Saturday, February 13, 2010

Fighting Childhood Obesity

Thanks to my friend Jessica for sending me the scoop on a newly published study in Preventative Medicine that investigated the link between traffic around the home and childhood obesity. The study tracked about 3,000 children from various communities in Southern California from age 9-10 to 18 to see how the built environment surrounding their homes affected their health.

The study shows a statistically significant correlation between the level of traffic within 150 meters of a child's home and their body mass index (BMI). Children living in areas with higher traffic density showed about a five percent increase in BMI.

The study authors suggest there could be a couple reasons for the correlation. Part of the problem could be that the high traffic levels instill a sense of fear in parents, who are then less likely to allow their children participate in "active" transportation (walking or biking) or outdoor play. Lung function could also play a role, as children exposed to air pollution from nearby traffic are more likely to have asthma, which may inhibit their ability to exercise.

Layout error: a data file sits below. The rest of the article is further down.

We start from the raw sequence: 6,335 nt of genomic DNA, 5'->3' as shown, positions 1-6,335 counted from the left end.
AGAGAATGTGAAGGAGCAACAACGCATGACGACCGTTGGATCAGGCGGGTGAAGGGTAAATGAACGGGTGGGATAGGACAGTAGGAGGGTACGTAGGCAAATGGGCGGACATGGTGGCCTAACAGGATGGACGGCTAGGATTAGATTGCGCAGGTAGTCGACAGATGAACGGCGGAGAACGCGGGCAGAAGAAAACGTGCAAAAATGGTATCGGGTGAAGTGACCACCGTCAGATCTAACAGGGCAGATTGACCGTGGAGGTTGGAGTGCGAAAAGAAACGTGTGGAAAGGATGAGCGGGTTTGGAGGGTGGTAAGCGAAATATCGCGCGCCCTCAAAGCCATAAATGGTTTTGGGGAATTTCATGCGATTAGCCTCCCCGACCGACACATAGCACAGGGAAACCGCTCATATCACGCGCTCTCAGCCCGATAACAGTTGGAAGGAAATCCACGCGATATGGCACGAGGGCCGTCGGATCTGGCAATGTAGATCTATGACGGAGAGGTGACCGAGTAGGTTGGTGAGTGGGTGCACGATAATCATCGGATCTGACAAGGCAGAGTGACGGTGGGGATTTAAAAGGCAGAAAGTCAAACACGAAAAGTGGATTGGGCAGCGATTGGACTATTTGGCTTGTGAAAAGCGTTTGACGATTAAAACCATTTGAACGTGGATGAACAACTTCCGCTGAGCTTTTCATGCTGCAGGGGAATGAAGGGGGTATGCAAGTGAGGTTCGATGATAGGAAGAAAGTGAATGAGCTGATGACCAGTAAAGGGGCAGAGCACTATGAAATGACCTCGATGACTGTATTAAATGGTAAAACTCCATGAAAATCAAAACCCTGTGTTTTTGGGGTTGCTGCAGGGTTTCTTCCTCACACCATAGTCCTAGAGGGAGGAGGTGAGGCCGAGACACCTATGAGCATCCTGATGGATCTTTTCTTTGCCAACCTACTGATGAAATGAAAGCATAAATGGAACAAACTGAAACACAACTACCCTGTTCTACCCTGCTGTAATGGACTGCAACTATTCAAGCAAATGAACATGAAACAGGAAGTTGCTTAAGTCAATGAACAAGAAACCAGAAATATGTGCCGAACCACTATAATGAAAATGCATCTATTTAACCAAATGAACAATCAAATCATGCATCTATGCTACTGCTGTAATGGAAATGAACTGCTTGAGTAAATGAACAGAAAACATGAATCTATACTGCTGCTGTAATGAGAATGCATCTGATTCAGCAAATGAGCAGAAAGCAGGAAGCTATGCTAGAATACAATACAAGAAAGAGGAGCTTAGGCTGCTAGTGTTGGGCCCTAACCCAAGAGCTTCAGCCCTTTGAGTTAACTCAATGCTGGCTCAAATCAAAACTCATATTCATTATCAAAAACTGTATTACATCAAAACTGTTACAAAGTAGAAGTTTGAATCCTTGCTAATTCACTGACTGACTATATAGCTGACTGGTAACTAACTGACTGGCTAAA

Hopefully the first lady will keep this all in mind as she moves forward with her campaign (summarized here) against childhood obesity. Physical activity is a key component of the campaign, but without better community design it's going to be a hard task to get children to move more...

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